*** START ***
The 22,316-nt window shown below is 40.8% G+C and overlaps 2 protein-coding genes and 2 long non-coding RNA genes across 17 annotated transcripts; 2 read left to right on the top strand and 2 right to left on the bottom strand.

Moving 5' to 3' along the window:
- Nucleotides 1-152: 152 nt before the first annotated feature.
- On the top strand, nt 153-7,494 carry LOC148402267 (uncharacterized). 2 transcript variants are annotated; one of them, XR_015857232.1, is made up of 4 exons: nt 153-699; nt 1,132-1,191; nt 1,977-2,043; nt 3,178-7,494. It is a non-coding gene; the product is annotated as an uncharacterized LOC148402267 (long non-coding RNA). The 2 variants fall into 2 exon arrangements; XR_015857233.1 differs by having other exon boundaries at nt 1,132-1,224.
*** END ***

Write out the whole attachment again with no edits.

The 22,316-nt window shown below is 40.8% G+C and overlaps 2 protein-coding genes and 2 long non-coding RNA genes across 17 annotated transcripts; 2 read left to right on the top strand and 2 right to left on the bottom strand.

Moving 5' to 3' along the window:
- Nucleotides 1-152: 152 nt before the first annotated feature.
- On the top strand, nt 153-7,494 carry LOC148402267 (uncharacterized). 2 transcript variants are annotated; one of them, XR_015857232.1, is made up of 4 exons: nt 153-699; nt 1,132-1,191; nt 1,977-2,043; nt 3,178-7,494. It is a non-coding gene; the product is annotated as an uncharacterized LOC148402267 (long non-coding RNA). The 2 variants fall into 2 exon arrangements; XR_015857233.1 differs by having other exon boundaries at nt 1,132-1,224.